China, Skepticism and Belief

letter-447577_1280

China used to bother me quite a bit when I was younger. A lot of people seemed to live there, but it was notoriously absent from the world view of Chazal. (At that point in life, I had assumed that if something was real, it had to be explicitly featured in the chief texts of our mesorah.) How could something that big escape the notice of Chazal? One could follow a thread in Chazal that reduced the course of human civilization to a clash between Yaakov and Esav (after a few minor intrusions). There were many supporting actors besides the ones with top billing, but the Chinese didn’t rate as understudies or even extras.

Years later, I would often be asked the same or similar question by talmidim. What purpose, they would ask, do the Chinese serve? (Those were the years in which they were the Bad Guy Commies, not our trading partners and major consumers of our debt, so the question made at least limited sense.)

As the years went by, I modified my expectation of what I should find explicitly mentioned by Chazal and what I should not find. It’s a pity, because I think I found the answer to a question I no longer have. It was somehow not a surprise to find it in a thought of Rav Samson Raphael Hirsch, as I was preparing my weekly The Timeless Rav Hirsch shiur for publication.

It wasn’t just the words of Rav Hirsch. Hashgacha, and my role on a beis din for gerus had plenty to do with it.

Within the last year, I have had the privilege of meeting a few wonderful gerus candidates from China and other parts of the Pacific Rim. As is my wont, I first push hard – really hard – to convince candidates that they have no need to convert. They can be fine people without it; Judaism does not expect everyone to become Jewish; Jews face new insecurities and uncertainties about the future in a world in which “itbach al-Yahud” (Slaughter the Jews) is a more familiar cry than “Play ball!”

They push back, and I resist some more. Eventually, it becomes clear whether I can succeed in cooling a would-be convert’s ardor.

Several times in the past year, we got to the point where I almost gave up, and had to use my trump card. This card is reserved for those from the Far East. It has worked each time.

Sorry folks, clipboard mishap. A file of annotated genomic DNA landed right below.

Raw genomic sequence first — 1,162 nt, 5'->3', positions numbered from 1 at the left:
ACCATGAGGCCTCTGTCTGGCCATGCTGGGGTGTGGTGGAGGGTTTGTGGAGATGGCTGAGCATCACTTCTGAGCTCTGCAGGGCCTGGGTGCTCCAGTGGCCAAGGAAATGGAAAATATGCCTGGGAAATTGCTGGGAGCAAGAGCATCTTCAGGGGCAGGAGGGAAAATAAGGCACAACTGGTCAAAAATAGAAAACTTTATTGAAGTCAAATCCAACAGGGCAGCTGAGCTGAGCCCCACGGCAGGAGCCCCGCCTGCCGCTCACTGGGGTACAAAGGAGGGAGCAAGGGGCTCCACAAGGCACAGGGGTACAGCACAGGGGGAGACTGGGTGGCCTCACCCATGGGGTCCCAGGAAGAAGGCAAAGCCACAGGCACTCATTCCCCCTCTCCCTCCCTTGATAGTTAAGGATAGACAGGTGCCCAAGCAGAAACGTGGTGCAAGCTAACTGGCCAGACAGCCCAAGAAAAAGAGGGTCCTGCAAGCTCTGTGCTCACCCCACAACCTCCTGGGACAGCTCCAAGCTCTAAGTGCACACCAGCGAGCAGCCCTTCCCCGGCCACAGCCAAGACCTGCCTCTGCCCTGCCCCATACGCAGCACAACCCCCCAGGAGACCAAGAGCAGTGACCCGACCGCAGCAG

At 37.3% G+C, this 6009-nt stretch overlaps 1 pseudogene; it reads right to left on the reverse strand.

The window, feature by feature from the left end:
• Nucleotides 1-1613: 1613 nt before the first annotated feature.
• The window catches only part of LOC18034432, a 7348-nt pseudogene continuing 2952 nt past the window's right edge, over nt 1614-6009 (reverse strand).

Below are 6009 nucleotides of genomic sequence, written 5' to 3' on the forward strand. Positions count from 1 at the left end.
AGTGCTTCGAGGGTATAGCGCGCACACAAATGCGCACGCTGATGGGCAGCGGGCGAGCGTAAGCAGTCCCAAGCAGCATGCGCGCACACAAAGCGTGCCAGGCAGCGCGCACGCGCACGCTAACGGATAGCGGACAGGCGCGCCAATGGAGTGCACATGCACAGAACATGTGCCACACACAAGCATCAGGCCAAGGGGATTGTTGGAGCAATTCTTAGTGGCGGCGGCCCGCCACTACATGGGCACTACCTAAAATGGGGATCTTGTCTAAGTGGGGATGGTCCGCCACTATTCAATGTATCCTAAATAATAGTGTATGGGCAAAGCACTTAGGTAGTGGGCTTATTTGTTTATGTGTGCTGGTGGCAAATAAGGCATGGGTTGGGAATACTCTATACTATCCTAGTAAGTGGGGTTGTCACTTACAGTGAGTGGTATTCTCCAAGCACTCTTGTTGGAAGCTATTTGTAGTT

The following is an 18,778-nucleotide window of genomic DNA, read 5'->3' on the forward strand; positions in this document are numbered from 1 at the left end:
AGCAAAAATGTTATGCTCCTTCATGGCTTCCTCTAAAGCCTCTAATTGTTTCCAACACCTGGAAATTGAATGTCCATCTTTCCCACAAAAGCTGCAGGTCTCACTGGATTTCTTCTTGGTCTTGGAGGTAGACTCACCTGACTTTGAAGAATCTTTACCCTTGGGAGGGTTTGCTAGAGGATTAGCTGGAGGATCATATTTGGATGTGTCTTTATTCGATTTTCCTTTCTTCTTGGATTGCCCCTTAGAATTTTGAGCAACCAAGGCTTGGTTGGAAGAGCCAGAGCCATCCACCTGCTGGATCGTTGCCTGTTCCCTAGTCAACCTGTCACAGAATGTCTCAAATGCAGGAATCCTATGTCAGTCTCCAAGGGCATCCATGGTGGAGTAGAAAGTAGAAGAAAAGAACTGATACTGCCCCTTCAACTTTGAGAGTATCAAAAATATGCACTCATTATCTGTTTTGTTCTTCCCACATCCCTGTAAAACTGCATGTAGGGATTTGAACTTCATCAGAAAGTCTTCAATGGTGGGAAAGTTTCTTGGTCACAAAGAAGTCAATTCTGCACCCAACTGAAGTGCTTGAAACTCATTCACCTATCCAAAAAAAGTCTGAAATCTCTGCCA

“OK, I see I am getting nowhere with you. You are determined to become Jewish, despite having had your eyes opened to the risks. You know how difficult and detailed halachic life can be, and you still want to go ahead. You are prepared to (pick all the ones that apply to your gender) give up easily available food; stop eating cheeseburgers; get up every morning for minyan; throw out your wardrobe and wear hot frumpy skirts in the summer; deal with a pool of potential mates smaller than the number of fiscally responsible people known to Nancy Pelosi. You claim that the discipline resonates within you, and that you cherish the values of traditional Judaism. You have looked at the heterodox movements and have come to believe that they are a sham. One small problem remains. Living the life style isn’t enough, and won’t even work, unless you firmly believe in the assumptions behind it. The most important assumption is the existence of G-d, a Being about Whom you were completely unfamiliar until very recently. He just is not part of the working vocabulary in your former part of the world. You cannot convert without a G-d concept, and I cannot figure out where you are going to find one, coming from your background!”

Stops ‘em dead in their tracks, each time.

But not for long. It sometimes took them months before they returned, but they did come back, with clear, articulate responses that were inspiring to listen to. They are not for publicizing now, as they would violate the privacy of some wonderful friends. I can share a sense of wonder at the ability of some deeply intelligent people who have never known of a deity to look back at their lives and discover G-d within them. The idea of G-d, so absent from parts of the East, can trigger inner conviction when presented to people in the proper manner. I guess that if I were a Presbyterian missionary in Taiwan at the end of the 19th century I would not be surprised, but that experience has (mercifully) escaped me.

As a believer, I was pleased that the idea of G-d could resonate deeply in those who had never heard (literally!) of Him. I was even more struck by the realization that billions of people simply had no need for the concept in the first place.